Germany to liberalise vaccination programme for all

Officials say move is due to growing supply of jabs and wish to run down ‘vector’ vaccine supplies

People at  the corona centre in Duisburg, Germany, where Covid-19 tests as well as vaccinations  are offered. Photograph:  Martin Meissner/AP

People at the corona centre in Duisburg, Germany, where Covid-19 tests as well as vaccinations are offered. Photograph: Martin Meissner/AP

 

Germany has hit the Covid-19 vaccination accelerator, with plans to abolish its  priority system for all vaccines from late next month.

Getting a head start on Thursday were the state governments of Berlin, Bavaria, Saxony and Mecklenburg-Vorpommern, all of which have dropped their priority procedures for the AstraZeneca vaccine.

With immediate effect, anyone can get the vaccine from their GP, once they are made aware of rare but serious side-effects.

Germany’s official recommendation is for AstraZeneca to be given to people over 60, after a rare blood clot condition was noted in 31 cases, or one case per 100,000 doses.

Health officials said the policy shift arises from a growing vaccine supply and a wish to run down supplies of so-called “vector” vaccines such as AstraZeneca before pivoting to mRNA vaccines such as BioNTech.

After a sluggish start, more than one fifth of the German population now has received at least one jab. News of the liberalised vaccine regime came as Germany’s 16 federal states in the upper house of parliament, the Bundestag, backed a plan for tougher, unified lockdown proposals from next Monday.

Federal health minister Jens Spahn said he was “happy” about the prospect of a more liberal vaccination regime but warned against “creating false hope”.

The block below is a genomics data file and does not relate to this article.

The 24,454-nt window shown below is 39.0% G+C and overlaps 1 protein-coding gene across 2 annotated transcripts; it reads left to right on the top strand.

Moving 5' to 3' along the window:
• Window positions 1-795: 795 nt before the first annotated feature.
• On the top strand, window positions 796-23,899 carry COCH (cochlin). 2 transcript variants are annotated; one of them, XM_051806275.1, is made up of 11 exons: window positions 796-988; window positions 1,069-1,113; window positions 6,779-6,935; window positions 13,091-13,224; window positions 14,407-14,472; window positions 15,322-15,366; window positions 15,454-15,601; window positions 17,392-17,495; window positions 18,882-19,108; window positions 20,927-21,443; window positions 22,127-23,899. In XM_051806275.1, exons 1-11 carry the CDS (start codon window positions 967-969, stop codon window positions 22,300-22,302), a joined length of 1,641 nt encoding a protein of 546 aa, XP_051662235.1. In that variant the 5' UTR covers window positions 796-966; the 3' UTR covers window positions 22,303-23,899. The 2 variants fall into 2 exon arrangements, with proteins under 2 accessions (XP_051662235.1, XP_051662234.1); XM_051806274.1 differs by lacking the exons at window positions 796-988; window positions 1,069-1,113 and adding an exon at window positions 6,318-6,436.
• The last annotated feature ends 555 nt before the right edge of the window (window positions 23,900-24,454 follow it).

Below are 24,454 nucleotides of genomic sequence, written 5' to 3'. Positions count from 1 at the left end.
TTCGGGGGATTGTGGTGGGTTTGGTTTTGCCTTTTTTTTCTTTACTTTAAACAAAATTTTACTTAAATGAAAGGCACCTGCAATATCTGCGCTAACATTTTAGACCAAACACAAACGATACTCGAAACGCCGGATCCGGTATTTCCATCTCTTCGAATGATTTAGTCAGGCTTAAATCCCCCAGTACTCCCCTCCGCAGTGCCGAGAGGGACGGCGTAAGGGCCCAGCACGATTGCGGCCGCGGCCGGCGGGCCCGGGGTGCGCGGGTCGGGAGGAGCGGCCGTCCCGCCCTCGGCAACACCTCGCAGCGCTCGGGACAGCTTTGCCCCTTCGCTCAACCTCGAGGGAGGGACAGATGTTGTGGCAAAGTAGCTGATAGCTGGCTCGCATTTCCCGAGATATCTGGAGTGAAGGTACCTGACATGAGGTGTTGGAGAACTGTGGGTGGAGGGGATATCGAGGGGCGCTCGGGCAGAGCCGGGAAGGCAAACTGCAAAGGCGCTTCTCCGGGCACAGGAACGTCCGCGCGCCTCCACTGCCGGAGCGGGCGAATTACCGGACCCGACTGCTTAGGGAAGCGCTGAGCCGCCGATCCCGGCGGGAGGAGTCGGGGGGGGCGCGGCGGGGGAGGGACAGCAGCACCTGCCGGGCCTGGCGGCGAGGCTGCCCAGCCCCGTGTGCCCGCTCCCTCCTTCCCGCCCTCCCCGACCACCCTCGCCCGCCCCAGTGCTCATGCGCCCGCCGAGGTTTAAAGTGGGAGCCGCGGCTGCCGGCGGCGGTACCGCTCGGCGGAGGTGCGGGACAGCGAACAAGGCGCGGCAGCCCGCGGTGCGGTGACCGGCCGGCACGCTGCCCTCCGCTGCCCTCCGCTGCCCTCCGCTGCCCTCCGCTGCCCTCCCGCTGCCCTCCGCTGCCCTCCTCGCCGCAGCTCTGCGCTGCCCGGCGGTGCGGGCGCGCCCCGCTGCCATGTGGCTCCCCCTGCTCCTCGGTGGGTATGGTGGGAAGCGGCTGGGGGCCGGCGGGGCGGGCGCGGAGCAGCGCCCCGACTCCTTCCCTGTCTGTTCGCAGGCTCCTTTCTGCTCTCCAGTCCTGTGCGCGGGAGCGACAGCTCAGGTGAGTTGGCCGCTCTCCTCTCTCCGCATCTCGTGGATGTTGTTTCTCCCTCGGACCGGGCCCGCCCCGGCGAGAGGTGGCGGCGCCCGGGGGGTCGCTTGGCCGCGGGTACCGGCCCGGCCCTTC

“From June prioritisation can be abolished,” he said, “but the third wave cannot be tested away.”

Restrictions

On Thursday official German data showed nearly 30,000 new infections within 24 hours, among the highest in the year-long pandemic.

President Frank-Walter Steinmeier signed into law on Thursday afternoon a controversial new bill giving chancellor Angela Merkel’s administration in Berlin control of Germany’s pandemic restrictions.

Already facing multiple challenges before the federal constitutional court, the new bill ends a year of often wide divergence in the implementation of regulations agreed between Dr Merkel and state leaders.

In a final Bundesrat debate on Thursday morning Germany’s 16 state minister presidents – even those from Dr Merkel’s Christian Democratic Union – aired their misgivings about the approach.

Volker Bouffier, state leader in Hesse, described it as a mixture of “anxiety and paternalism” while Rainer Haseloff, state premier of Saxony-Anhalt, called the new centralised approach “a low-point in Germany’s federal culture”.

From Monday the new rules apply in regions with an incidence rate of more than 100 cases per 100,000 of population over seven days – currently 85 per cent of  the country.

New procedures impose a night-time curfew between 10pm and 5am, with some exceptions, while essential retail will remain open. Below an incidence rate of 150, non-essential stores and services are allowed open for those with a negative Covid test.

Private indoor gatherings are limited to members of a single household and one other person, to a maximum of six people. Non-contact outdoor sports are permitted while employers are obliged to allow employees a working-from-home option or, if this is not possible, a free test once a week.

German schools will close in regions with an incidence rate above 165.

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